13 October 2014
Film: WHEN WILLIE COMES MARCHING HOME (d. John Ford, 1950, USA)
Forum: Home Format: DVD (home library)
Observations: A neither-fish-nor-foul feature that appears to have been conceived as a musical-comedy (several numbers were filmed and cut from the final movie, included as extras on the DVD). This film shares a commonality with the Preston Sturges film, HAIL THE CONQUERING HERO (1944) - a critique of American hero worship - but because Ford is not an ironist, it is presented as a straight and ungentle humiliation of Dan Dailey’s character: by his fellow soldiers, the townspeople, his parents and even his own girlfriend. The middle third is thus the most challenging (and finest) arc of the film.
12 October 2014
Film: FERRIS BUELLER’S DAY OFF (d. John Hughes, 1986, USA)
Forum: Doc Films Format: 35mm
Observations: Okay, we’re the last Chicagoans who’d never seen this vaunted feature, one of Hughes’s early successes. And about as crass and ham-handed as any of his features, though it features the singular charm of Matthew Broderick in his first major starring role. Also love seeing Chicago c.1985, a markedly different place than three decades hence. About twenty total in attendance for today’s matinee.
11 October 2014
Film: THE BOXTROLLS (d. Anthony Stacchi, Graham Annable, 2014, UK)
Forum: AMC Fitchberg 18, Madison, WI Format: DCP
Observations: I am a sucker for stop-action animation, and this film is about as state-of-the-art as it gets. As storytelling, well, it’s the usual kind of kid’s tale (child of mean circumstances grows up to be brave and loyal, defending the helpless). Still, many wonderful bits of business that must have taken days and weeks to execute, the frame was packed with little jokes, and not a single product placement, superfluous song, or pop-culture reference in sight (until the credits). Little to no digital, either. Pretty nearly empty theatre (our group and maybe three more), but in fairness it was the last show.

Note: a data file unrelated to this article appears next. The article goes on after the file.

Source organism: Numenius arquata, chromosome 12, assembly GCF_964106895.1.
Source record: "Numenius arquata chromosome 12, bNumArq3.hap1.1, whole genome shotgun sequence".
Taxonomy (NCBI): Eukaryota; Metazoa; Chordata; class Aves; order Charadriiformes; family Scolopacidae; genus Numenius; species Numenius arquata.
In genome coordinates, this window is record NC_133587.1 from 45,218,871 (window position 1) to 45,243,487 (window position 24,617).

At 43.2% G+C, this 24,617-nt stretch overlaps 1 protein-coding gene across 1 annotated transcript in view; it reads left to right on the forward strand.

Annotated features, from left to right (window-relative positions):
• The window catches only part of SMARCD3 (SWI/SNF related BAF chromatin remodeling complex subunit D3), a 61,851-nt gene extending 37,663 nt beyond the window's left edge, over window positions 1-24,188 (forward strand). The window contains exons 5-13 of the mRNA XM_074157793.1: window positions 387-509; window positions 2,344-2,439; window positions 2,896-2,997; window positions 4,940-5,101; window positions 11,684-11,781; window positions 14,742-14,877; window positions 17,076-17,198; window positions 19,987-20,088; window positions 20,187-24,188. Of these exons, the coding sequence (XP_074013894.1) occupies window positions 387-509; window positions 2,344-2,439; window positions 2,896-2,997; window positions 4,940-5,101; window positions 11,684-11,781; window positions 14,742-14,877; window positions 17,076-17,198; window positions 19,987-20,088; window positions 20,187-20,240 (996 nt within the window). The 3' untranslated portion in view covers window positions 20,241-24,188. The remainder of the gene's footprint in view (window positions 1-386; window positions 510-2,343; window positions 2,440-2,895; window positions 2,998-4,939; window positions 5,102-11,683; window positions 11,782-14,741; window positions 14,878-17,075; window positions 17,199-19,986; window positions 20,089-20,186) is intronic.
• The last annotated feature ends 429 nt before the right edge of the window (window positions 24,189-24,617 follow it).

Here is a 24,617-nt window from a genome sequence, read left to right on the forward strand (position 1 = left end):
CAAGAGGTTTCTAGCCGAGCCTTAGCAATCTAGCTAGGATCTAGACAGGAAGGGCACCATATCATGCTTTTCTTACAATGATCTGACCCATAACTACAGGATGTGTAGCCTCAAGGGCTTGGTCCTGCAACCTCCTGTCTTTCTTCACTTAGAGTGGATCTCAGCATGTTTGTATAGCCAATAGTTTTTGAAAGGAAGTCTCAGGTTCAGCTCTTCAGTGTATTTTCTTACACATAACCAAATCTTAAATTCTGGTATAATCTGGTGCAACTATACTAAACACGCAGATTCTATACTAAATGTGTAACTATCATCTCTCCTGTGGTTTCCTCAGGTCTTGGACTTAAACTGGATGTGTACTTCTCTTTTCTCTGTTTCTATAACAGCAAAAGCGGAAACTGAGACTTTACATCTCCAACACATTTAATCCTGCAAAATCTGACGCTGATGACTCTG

4 October 2014
Film: GONE GIRL (d. David Fincher, 2014, USA)
Forum: Showtime ICON Format: DCP
Observations: Pressed to explain the difference between David Cronenberg and David Fincher as storytellers, I made a broad distinction between idealists (like Cronenberg) who see the possibility of another, less cruel world, and others (like Fincher) who take the world we live in as a given. I prefer Cronenberg.
3 October 2014
Film: THE PRINCESS BRIDE (d. Rob Reiner, 1987, USA)
Forum: Doc Films Format: 35mm
Observations: Doc back in operation after a four-week break. Autumn Quarter Friday’s feature directors Rob Reiner and John Hughes. I’d never seen this cult favorite until now. A bit of a shambles stylistically, and the attendees (80+) mostly knew the film intimately and laughed *ahead* of every punchline. Still, really, the only way to see such a feature, on the big screen with an appreciative audience.
2 October 2014
Film: JULIUS CAESAR (d. David Bradley, 1950, USA)
Forum: Block Theatre, Northwestern Univ. Format: 35mm
Observations: The Northwestern Chicago Film Society, after a lengthy hiatus, screened this feature by a native Evanstonian (Bradley), who was a prolific amateur - and later, a low-budget commercial - film director and producer. With a very modest budget, Bradley made city locations (MSI, the Field, Soldier Field, the Elks Headquarters) double as ancient Rome. Surprisingly accessible, though it dragged a bit in the second half; future stars Charlton Heston (as Marc Anthony) and Jeffrey Hunter (above, as a Roman citizen) drew later attention to this production, resulting in an actual theatrical release. The director appeared, convincingly, as Brutus.
21 September 2014
Film: BATMAN: THE MOVIE (d. Leslie H. Martinson, 1966, USA)
Forum: Private screening Format: 35mm